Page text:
"In the 1960's, there were two groups on Capitol Records - one American, the other British - whose name began with the letters 'B-E-A-.' Each of these groups featured a bass playing songwriter born in June of 1942, and each group made records that have withstood the test of time to become classics of popular culture."
I started delivering the Press, the Binghamton evening and Sunday morning newspaper, back in the days when there were actually evening newspapers, in 1964 or early 1965. (The M-Sa morning paper was the Sun-Bulletin; the two papers subsequently merged into a seven-morning Press & Sun-Bulletin.)
So, I had money of my own. Naturally, because I wanted to get all of the Beatles albums (I had some singles), I joined the Capitol Record club in 1965. My first album was Beatles VI, and I worked backward and forward from there, including this weird mostly talk album called The Beatles Story. I got Something New relatively early in the process. I distinctly remember getting Meet the Beatles in STEREO, which was a problem, because I only had a MONO player! There were directives about not playing a stereo record with a mono needle, lest you wreck the album. I didn't play Meet the Beatles for weeks, then I did, and it SEEMED OK...
I also got Daydream by the Lovin' Spoonful, Herman's Hermits' Greatest Hits, the Hollyridge Strings performing Beatles tunes, some instrumentalist named Billy Strange, and, of course, BIG HITS FROM ENGLAND AND USA. One side had two songs each from BEATLES (England), BEACH BOYS (USA), and PETER & GORDON (England), the "kids" side; the Peter & Gordon cuts, not so incidentally, were by Lennon & McCartney. The other side contained 2 tunes by NAT KING COLE(USA) and CILLA BLACK (England), plus "Tears and Roses" by AL MARTINO (USA), the "adults" side. I probably still have it upstairs in the attic.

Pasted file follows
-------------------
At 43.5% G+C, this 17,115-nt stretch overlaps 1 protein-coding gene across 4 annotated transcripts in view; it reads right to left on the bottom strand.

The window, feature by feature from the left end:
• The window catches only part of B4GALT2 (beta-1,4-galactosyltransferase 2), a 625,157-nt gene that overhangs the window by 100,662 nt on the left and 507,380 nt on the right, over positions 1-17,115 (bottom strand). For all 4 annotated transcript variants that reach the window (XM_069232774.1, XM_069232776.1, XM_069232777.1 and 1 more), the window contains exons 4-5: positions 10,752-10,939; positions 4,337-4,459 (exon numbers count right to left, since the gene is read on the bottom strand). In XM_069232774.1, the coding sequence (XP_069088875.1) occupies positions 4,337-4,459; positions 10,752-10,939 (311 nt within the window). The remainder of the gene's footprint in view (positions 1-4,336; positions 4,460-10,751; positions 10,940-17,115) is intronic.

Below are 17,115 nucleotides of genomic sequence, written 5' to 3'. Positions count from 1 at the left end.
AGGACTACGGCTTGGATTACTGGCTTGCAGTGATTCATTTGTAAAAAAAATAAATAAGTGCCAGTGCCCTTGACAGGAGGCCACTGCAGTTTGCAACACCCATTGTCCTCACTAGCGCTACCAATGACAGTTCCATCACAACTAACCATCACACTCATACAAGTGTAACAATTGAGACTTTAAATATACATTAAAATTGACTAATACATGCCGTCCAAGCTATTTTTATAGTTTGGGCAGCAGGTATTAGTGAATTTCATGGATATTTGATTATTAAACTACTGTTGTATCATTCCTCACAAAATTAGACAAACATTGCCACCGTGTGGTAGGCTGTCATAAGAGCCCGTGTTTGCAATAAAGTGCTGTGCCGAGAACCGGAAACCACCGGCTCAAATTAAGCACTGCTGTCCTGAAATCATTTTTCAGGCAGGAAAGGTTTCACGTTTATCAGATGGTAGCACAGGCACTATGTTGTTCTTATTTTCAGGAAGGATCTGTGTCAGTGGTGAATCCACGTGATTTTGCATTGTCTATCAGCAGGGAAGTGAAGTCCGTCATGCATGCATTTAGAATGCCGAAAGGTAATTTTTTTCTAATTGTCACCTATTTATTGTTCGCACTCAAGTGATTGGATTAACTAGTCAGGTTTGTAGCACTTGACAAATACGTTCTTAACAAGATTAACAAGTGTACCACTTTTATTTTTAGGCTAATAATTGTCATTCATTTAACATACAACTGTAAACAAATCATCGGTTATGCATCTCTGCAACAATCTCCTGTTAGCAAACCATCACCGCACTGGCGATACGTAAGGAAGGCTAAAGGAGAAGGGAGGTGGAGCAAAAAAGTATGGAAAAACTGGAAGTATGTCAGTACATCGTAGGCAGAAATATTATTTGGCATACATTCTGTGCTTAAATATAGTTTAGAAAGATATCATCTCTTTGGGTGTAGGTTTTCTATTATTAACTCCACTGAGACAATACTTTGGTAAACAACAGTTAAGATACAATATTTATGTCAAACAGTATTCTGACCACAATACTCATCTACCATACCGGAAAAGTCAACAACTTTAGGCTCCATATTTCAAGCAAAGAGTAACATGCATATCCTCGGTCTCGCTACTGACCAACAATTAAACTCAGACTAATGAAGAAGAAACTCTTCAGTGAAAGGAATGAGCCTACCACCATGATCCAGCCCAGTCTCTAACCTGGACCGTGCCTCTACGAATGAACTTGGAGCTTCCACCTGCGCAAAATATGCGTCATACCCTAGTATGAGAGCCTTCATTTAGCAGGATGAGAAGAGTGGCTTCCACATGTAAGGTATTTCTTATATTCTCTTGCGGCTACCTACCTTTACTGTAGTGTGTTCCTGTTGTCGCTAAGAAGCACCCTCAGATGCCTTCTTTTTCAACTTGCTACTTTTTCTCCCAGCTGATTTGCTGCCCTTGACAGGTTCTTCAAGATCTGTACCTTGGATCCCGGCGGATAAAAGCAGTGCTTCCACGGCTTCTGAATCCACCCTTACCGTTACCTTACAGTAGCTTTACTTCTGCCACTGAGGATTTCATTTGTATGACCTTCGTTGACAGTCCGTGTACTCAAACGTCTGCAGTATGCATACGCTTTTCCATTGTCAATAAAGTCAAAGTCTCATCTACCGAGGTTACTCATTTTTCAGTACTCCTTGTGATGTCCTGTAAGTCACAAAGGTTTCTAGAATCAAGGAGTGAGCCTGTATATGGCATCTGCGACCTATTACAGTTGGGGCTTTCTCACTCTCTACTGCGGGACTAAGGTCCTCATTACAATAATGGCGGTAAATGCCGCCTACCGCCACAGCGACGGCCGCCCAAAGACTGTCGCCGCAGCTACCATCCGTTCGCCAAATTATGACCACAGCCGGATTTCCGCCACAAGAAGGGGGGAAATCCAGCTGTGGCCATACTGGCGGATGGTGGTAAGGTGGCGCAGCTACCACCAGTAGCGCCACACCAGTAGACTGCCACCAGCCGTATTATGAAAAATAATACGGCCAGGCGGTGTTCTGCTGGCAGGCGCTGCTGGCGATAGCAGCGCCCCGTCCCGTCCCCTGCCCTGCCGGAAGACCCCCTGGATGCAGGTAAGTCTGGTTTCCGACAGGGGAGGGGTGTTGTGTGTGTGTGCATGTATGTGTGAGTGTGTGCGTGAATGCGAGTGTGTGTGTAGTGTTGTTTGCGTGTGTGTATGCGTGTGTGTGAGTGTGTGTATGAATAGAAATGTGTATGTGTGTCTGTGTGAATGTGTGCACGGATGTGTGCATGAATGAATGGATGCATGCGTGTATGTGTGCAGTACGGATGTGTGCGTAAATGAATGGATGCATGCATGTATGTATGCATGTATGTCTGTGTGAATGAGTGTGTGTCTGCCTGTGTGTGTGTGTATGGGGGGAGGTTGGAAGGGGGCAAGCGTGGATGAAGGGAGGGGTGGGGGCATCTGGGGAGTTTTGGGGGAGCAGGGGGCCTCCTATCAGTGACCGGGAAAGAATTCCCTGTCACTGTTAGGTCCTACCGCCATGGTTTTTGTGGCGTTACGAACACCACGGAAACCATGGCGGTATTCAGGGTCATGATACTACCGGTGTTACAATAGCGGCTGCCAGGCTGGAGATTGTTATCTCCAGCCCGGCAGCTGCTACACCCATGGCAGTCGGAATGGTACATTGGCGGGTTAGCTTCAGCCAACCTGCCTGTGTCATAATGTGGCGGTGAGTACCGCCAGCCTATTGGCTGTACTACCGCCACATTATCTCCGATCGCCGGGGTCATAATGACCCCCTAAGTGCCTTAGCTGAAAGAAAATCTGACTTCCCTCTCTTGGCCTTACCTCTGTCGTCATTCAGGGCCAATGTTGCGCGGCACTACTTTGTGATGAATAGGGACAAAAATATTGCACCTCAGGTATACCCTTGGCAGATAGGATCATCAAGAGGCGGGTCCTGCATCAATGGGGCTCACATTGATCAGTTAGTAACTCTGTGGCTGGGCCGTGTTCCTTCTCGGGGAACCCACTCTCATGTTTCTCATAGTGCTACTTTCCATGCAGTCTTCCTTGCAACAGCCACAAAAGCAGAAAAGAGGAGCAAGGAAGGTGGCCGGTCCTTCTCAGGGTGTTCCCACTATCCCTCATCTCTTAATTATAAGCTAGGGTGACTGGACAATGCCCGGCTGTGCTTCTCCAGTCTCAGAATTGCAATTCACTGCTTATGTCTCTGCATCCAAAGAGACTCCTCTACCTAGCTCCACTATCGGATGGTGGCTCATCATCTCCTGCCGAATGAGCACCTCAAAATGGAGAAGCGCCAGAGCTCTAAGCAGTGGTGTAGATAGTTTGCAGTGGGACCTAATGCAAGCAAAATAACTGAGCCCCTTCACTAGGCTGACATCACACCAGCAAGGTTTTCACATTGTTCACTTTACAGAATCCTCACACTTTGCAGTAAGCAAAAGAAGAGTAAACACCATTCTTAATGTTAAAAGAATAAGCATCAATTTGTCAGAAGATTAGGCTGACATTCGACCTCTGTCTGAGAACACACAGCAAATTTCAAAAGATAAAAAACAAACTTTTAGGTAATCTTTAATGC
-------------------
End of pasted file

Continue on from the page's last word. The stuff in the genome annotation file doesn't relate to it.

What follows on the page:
Thus, my very first album I owned that featured the Beach Boys was on an album that also featured the Beatles. "I Get Around" was a great song that I had heard on the radio. But it was the other song, "Don't Worry Baby", a lovely ballad with exquisite harmonies that I don't think I had been familiar with, which really intrigued me. I'd heard many of the beach/girls/cars songs on the radio, but this was something special.
So when it became available, I bought the Beach Boys' Pet Sounds. As Paul McCartney noted, "Pet Sounds was my inspiration for making Sgt. Pepper's...the big influence. That was the big thing for me (in 1966). I just thought, 'Oh, dear me. This is the album of all-time. What are we going to do?'" Eventually, Paul gave a copy of Pet Sounds to all of his children. At the end of 1966, a year-end poll in one of England's music papers found The Beach Boys topping The Beatles as the #1 vocal group in the world.
And, of course, the Beatles' Rubber Soul, one of my next record club purchases, inspired the Beach Boys' would-be legendary SMiLE, the album with a 37-year gestation period, finally released last year by the primary songwriter.
So, here's to Paul McCartney, whose 63rd birthday was two days ago, and Brian Wilson, whose 63rd natal day celebration is today. Twins separated only by 48 hours and 6000 miles.
And speaking of vintage music, the 25th Annual Old Songs Festival is this weekend at the Altamont Fairgrounds near Albany. There was a stretch when I used to go every year, but that pattern has been altered. We PLAN to attend this year, and I hope to meet up with a friend (SKA) I haven’t seen in about three years.
Of course, yesterday, for Father’s Day, we PLANNED to go out miniature golfing, but then Lydia fell asleep on her mother’s lap for two hours, then she was hungry, then she needed changing, etc., etc. Was it Bobby Burns who said something about plans and rodents and people?
Sandy Hook + 5 years = idiotic NRA-backed bill
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